Why Thailand still uses discredited bomb detectors

The governments of Thailand and Britain have deemed the GT200 bomb detector unreliable, but the Thai military continues to use it to make arrests in the Muslim south.

Surapan Boonthanom/Reuters
A Thai bomb squad expert examine suspected bombs at the site of a bomb attack in Yala province suspected to be by Muslim militants February 23, 2010. Thai troops use the GT200 bomb detector to search suspects and containers, but British scientists say the scanner is a scam.

A handheld scanner that claims to detect bombs at a distance of 700 meters but has been described by British scientists as a scam continues to stir political controversy in Thailand.

The British-made GT200 scanner has been used for years by Thai troops battling a Muslim-led southern insurgency to check for explosives and locate bombs. But in a recent Thai government test, the scanner failed to detect explosives hidden in 4 out of 5 containers.

The test follows weeks of pressure by domestic critics. A BBC investigation last month into several UK-made portable bomb detectors found no scientific basis for their stated use. In response, the British government banned the export of one such device, the ADE 651 made by ATSC, to security forces in Iraq and Afghanistan. Britain has warned foreign governments that similar detectors, including the GT200, are unreliable.

(Read here how the Iraqi government spent $850 million on scanners manufactured for about $250 apiece.)

However, Thailand’s military has insisted on keeping the GT200 and publicly defended its use. Its stance has fueled a political backlash over the procurement of hundreds of apparently dud detectors by the military and other security agencies. Opposition lawmakers and newspaper columnists have demanded that Prime Minister Abhisit Vejjajiva look into allegations of mark-ups in the price of the detectors, which cost up to $30,000 each.

Untrusted machines

In southern Thailand, where nearly 4,000 people have died since 2004 in a Muslim-led insurgency, soldiers have employed the GT200 to search vehicles, schools, and houses for explosives. Legal rights groups say that suspects have subsequently been detained since 2007 on the basis of positive readings by the device during mass sweeps by soldiers of Muslim villages.

“The people in the south don’t believe in these machines. They don’t trust them,” says Angkhana Neelapaijit, who chairs the Working Group on Justice for Peace, a human rights organization in the southern city of Pattani.

On Feb 22, two soldiers were injured after a 5-kilogram (11-pound) bomb exploded near a market in Pattani, a common insurgent tactic. The bomb was detonated by remote control after soldiers earlier patrolled the area using GT200s and failed to detect the bomb, the Bangkok Post reported.

Thai courts don’t admit GT200 readings as evidence in criminal cases. But the military has used them widely to identify suspects in the south who are then “invited” for questioning under emergency laws, says Sunai Pasuk, a Thai researcher for Human Rights Watch. The group has documented torture and other forms of abuse in military custody.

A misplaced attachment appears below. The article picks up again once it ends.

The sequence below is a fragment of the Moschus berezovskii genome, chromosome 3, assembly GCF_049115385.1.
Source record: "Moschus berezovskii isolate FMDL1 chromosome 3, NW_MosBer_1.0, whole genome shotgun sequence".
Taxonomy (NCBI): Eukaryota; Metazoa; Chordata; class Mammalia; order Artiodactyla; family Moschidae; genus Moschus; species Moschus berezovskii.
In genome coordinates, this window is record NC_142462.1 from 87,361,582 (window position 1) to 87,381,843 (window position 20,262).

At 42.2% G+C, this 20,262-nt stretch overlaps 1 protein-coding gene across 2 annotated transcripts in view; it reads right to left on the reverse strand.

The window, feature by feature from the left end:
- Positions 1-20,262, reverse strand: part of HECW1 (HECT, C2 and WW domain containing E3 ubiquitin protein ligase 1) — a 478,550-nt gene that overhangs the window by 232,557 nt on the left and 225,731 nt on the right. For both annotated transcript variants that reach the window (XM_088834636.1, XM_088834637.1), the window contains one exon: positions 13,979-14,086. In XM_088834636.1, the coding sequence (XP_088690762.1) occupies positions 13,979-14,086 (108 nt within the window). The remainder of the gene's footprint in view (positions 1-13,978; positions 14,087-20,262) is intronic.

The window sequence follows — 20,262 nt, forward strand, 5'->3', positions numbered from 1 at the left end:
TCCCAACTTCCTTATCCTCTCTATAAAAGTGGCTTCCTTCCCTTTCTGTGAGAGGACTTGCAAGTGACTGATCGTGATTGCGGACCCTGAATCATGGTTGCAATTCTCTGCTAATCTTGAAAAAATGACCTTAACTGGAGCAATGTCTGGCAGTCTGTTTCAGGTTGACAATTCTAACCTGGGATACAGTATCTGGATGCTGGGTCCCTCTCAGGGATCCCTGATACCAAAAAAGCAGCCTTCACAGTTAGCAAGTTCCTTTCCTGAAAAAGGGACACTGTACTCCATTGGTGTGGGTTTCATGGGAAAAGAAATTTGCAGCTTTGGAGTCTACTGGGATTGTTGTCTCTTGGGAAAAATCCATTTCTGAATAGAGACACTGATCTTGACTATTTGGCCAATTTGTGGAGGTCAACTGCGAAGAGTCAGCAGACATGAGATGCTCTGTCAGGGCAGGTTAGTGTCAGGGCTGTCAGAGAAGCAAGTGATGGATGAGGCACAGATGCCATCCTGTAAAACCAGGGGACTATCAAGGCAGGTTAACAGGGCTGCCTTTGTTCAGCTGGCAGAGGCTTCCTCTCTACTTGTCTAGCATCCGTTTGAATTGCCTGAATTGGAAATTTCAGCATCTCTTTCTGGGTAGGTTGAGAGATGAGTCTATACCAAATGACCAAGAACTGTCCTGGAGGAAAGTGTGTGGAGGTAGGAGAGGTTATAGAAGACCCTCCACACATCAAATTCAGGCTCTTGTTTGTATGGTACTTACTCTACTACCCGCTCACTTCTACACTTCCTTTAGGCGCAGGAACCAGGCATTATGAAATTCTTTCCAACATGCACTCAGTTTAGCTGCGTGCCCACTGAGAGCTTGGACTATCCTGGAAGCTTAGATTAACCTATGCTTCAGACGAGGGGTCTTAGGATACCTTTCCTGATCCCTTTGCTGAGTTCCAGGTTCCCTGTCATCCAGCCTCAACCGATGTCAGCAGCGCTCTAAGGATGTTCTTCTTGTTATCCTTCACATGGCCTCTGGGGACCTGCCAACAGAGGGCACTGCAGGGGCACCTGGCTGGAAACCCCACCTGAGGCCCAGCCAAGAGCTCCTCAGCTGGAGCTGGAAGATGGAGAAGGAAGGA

“All cases against insurgents will need to be reviewed. There must be compensation [for wrongful arrest], at the very least,” he says.

Exporting 'an empty plastic case'

Global Technical, the UK manufacturer, says it exports it to more than 30 countries and denies any problems have risen from its use. A company spokesperson, Heidi Mallace, said that the Thai government’s tests were “not conclusive” and cited supportive Thai military statements. In a written response, she said the company had more than 150 positive reports from its customers, whose identities she declined to reveal.

“If the operators of the device did not believe that the GT200 worked, do you think they would continue using it?” Ms. Mallace said.

Distributors of the GT200, a black plastic box with an antenna on top, claim that it uses magnetism to detect substances ranging from explosives to narcotics to ivory and corpses. An explosives expert, Sidney Alford who examined it for the BBC described it as “an empty plastic case” that had no electronic parts inside. Neither the British military or any other NATO ally has bought the GT200 scanners.

Mr. Abhisit, who took power just over a year ago with military support, has ordered government agencies to discontinue purchases of the GT200 and a similar scanner ordered by the Interior Ministry. But he has muted his criticism of the military and stopped short of ordering a mass recall.

Panitan Wattanayagorn, a spokesman for Abhisit, said that soldiers still trust the GT200’s findings. “We tell them to be aware and to use it cautiously,” he told a foreign press briefing.

Unchallenged military spending

Ms. Angkhana said she was in regular contact with bomb disposal officers who disputed the claims of their commanders and were angered by the device’s failings. “Most of the local soldiers know it can’t work and don’t want to use it,” she says.

Political analysts say Abhisit is reluctant to challenge the military as he needs their support to contain street protests by supporters of former Prime Minister Thaksin Shinawatra. The military staged a coup in 2006 to remove Mr. Thaksin and froze $2.3 billion of his family’s assets. The Supreme Court decided Friday to confiscate $1.4 billion of the money.

The military’s budget soared after the coup, and it began purchasing more equipment from overseas, including the GT200. Thai officials have said that more than 700 scanners have been acquired by military and civilian agencies at a total cost of over $20 million. Global Technical said it had sold an estimated 500 devices to Thailand. It denies any bribes were paid.

“No buyers have taken legal action against GT and no clients have canceled their orders,” says Mallace.

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